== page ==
Image of a group of researchers undertaking a canoe trip down the river Clyde

As places to live, places to grow food, to have fun, sources of power, places to build things, and as ways of getting around, river systems play vital and varied roles. Throughout history, rivers have played a key part in the formation of major cities across the world.

Since 2014, we’ve been researching the changing roles of Scotland’s greatest river. Our ‘Discovering the Clyde’ research programme has explored the relationship people have had with the River Clyde through time.

We’ve made the results from each of the projects available in Canmore, our online database for the National Record of the Historic Environment. As the programme draws to a close, we highlight some of the key projects we’ve undertaken.

Connected with the Clyde

Back in 2014/15, we kicked off the programme with the ‘Connected with the Clyde’ project. It was important to assess the quality of the records we already had about the Clyde, before embarking on our new research.

We found lots of evidence of how people have used the river, from Watermeetings near the source, right down to Greenock and Helensburgh. From mills to harbours, and from crannogs to pill boxes, we were able to improve over 350 Canmore records with Clyde ‘connections’.

As well as updating existing records, we also added over 300 new sites. Our fieldwork will benefit future research projects, ensuring that these records can be used with confidence.

Image of a group of researchers undertaking a canoe trip down the river Clyde

Fieldwork for ‘Connected with the Clyde’ included a canoe trip down part of the river, where less accessible sites were visited.

Yard by Yard

The Clyde is also world-famous for its shipbuilding legacy. However, there was a lack of evidence of this period among our records. With help from the Inverclyde Community Development Trust, we’ve been investigating the shipyards and related sites in Greenock and Port Glasgow.

As well as improving on existing records for the yards, we’ve been creating ‘polygons’ of them. These are shapes that show the extent of the yards at various points in time. This helps tell the story of the changing face of the waterfront from the 19th century to the present day.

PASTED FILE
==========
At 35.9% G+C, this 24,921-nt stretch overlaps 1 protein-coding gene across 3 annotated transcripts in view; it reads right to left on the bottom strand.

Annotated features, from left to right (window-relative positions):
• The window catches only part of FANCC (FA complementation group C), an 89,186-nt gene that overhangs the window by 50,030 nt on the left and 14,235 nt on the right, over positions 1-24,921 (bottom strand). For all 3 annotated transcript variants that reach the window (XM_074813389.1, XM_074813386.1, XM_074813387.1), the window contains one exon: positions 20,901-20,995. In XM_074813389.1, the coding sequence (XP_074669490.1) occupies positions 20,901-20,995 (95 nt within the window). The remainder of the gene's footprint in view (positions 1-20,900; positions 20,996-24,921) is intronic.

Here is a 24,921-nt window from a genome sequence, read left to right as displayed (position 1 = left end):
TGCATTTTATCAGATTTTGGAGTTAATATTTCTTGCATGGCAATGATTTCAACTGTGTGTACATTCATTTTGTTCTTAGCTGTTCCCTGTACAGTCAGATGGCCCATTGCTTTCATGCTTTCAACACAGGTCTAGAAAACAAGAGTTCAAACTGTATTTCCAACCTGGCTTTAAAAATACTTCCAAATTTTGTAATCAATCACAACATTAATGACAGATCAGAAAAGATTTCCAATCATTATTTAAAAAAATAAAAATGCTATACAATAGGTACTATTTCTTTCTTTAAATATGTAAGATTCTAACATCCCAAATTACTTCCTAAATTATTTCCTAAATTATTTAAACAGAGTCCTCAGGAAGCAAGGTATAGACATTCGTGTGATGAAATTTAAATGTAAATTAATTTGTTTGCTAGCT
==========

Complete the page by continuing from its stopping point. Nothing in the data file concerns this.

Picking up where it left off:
Image of a shipbuilding yard in Greenock on the river Clyde

Scott’s Shipbuilding Yard, Greenock, in July 1940. SC1392061.

Clydebuilt

The ‘Clydebuilt’ project was a study by Cotswold Archaeology. It looked at the surviving shipwreck heritage of Clyde-built vessels lost within the Clyde estuary and Firth of Clyde. These reflect both the river’s unique contributions to world-wide shipbuilding and its local connections.

Recreational divers were invaluable in offering sources of information about the current condition of many Clyde-built wrecks. This is extremely useful for on-going management.

Throughout Clydebuilt, we were able to positively identify a number of wrecks previously lacking identity within the National Record of the Historic Environment database.

We were also able to add more accurate positional information for a number of other wrecks. Additionally, this project helped uncover a potentially significant wreck – that of the 19th century Clyde Puffer Margaret Niven – which sank in 1908 and the remains of which were previously unrecorded.

The wrecks include other Clyde Puffers, as well as the paddle steamers Lapwing and Princess of Wales. There were steam-yachts with military connections such as HMS Breda. There were also wrecks of a dredger – the Greenock – and an 18th-century West Indiaman – the ‘Lady Margaret’.

Image of a painting of the Clyde dockyard

A painting of Fairfield’s fitting-out basin, 1930. SC560036.

Defending the Clyde

The Clyde has been strategically important for centuries. We can see this in the rich landscape of prehistoric and Roman forts, medieval castles and country estates.
We less often think of the Clyde as a place of power in the 20th century. However, this was a period that saw the building of extensive military defences along the Firth of Clyde. This was to protect the major manufacturing and population centres along the river during the First and Second World Wars.

Joining forces with Glasgow University’s Centre for Battlefield Archaeology, as well as local heritage groups, ‘Defending the Clyde’ allowed us to research defences built to protect from both sea and air attacks.

Image of remains of a naval defence battery on the Clyde estuary

Second World War remains of Toward Battery, which helped protect the Clyde Estuary from naval attack. DP247229.

However, these sites were almost undocumented, and no excavation had ever been undertaken. The majority of them had no site record, or at best a very basic one, and none of the structures were listed or scheduled.

Our investigations have given local people a better understanding of the importance of the sites. We hope this will lead to better-informed decision-making about their future.

You can find out more about our recent research into the Clyde’s coastal defences here!

Our Outputs

The ‘Discovering the Clyde’ programme has improved understanding of how humans have affected, and been changed, by the River Clyde.

Our projects have examined some aspects of the river from its source to the sea. We’ve been inviting the public to discover new ways of looking at the river, producing new ideas about the heritage of this amazing 110 mile thread of history.


Share

About Author

Robin Turner

Robin Turner is an archaeologist and is Head of Survey & Recording at HES. After being told with great certainty there was no future in it, Robin has been a professional archaeologist for over 40 years, working in local government in England, for the National Trust for Scotland, and now in HES. Robin is the Chair of the UK Archaeology Training Forum.